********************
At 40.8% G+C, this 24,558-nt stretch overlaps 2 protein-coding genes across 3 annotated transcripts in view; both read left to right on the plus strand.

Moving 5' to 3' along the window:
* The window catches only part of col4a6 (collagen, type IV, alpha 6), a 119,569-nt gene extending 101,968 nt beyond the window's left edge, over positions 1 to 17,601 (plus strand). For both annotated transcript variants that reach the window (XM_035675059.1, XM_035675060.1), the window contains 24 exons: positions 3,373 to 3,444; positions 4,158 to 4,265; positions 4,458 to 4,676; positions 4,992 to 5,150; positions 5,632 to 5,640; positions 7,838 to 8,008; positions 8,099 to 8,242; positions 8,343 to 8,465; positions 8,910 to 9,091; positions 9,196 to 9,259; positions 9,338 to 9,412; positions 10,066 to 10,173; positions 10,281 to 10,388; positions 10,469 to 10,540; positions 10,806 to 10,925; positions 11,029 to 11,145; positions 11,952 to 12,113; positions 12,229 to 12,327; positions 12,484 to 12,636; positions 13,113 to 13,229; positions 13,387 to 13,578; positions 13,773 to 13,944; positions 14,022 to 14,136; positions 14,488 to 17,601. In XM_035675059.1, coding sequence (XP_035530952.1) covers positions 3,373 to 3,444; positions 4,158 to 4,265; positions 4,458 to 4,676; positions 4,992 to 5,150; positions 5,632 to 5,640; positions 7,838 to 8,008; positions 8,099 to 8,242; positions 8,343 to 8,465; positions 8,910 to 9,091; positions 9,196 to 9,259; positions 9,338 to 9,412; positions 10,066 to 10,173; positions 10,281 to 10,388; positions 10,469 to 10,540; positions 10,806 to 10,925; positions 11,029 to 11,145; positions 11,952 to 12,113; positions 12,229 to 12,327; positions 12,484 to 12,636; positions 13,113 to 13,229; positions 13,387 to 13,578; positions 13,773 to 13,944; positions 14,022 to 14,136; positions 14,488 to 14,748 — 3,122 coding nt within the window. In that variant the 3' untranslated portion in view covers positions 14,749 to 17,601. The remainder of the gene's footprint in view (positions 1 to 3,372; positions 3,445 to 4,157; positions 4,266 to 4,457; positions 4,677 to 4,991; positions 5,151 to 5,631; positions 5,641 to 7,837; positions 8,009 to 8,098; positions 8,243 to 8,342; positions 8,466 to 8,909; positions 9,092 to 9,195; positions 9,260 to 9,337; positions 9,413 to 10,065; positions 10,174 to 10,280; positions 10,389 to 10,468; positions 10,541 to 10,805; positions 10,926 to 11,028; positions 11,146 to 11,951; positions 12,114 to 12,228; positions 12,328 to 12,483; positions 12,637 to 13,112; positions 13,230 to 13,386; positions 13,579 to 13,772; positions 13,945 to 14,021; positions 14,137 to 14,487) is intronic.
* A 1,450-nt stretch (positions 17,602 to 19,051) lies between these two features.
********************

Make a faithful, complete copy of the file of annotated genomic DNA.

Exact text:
At 40.8% G+C, this 24,558-nt stretch overlaps 2 protein-coding genes across 3 annotated transcripts in view; both read left to right on the plus strand.

Moving 5' to 3' along the window:
* The window catches only part of col4a6 (collagen, type IV, alpha 6), a 119,569-nt gene extending 101,968 nt beyond the window's left edge, over positions 1 to 17,601 (plus strand). For both annotated transcript variants that reach the window (XM_035675059.1, XM_035675060.1), the window contains 24 exons: positions 3,373 to 3,444; positions 4,158 to 4,265; positions 4,458 to 4,676; positions 4,992 to 5,150; positions 5,632 to 5,640; positions 7,838 to 8,008; positions 8,099 to 8,242; positions 8,343 to 8,465; positions 8,910 to 9,091; positions 9,196 to 9,259; positions 9,338 to 9,412; positions 10,066 to 10,173; positions 10,281 to 10,388; positions 10,469 to 10,540; positions 10,806 to 10,925; positions 11,029 to 11,145; positions 11,952 to 12,113; positions 12,229 to 12,327; positions 12,484 to 12,636; positions 13,113 to 13,229; positions 13,387 to 13,578; positions 13,773 to 13,944; positions 14,022 to 14,136; positions 14,488 to 17,601. In XM_035675059.1, coding sequence (XP_035530952.1) covers positions 3,373 to 3,444; positions 4,158 to 4,265; positions 4,458 to 4,676; positions 4,992 to 5,150; positions 5,632 to 5,640; positions 7,838 to 8,008; positions 8,099 to 8,242; positions 8,343 to 8,465; positions 8,910 to 9,091; positions 9,196 to 9,259; positions 9,338 to 9,412; positions 10,066 to 10,173; positions 10,281 to 10,388; positions 10,469 to 10,540; positions 10,806 to 10,925; positions 11,029 to 11,145; positions 11,952 to 12,113; positions 12,229 to 12,327; positions 12,484 to 12,636; positions 13,113 to 13,229; positions 13,387 to 13,578; positions 13,773 to 13,944; positions 14,022 to 14,136; positions 14,488 to 14,748 — 3,122 coding nt within the window. In that variant the 3' untranslated portion in view covers positions 14,749 to 17,601. The remainder of the gene's footprint in view (positions 1 to 3,372; positions 3,445 to 4,157; positions 4,266 to 4,457; positions 4,677 to 4,991; positions 5,151 to 5,631; positions 5,641 to 7,837; positions 8,009 to 8,098; positions 8,243 to 8,342; positions 8,466 to 8,909; positions 9,092 to 9,195; positions 9,260 to 9,337; positions 9,413 to 10,065; positions 10,174 to 10,280; positions 10,389 to 10,468; positions 10,541 to 10,805; positions 10,926 to 11,028; positions 11,146 to 11,951; positions 12,114 to 12,228; positions 12,328 to 12,483; positions 12,637 to 13,112; positions 13,230 to 13,386; positions 13,579 to 13,772; positions 13,945 to 14,021; positions 14,137 to 14,487) is intronic.
* A 1,450-nt stretch (positions 17,602 to 19,051) lies between these two features.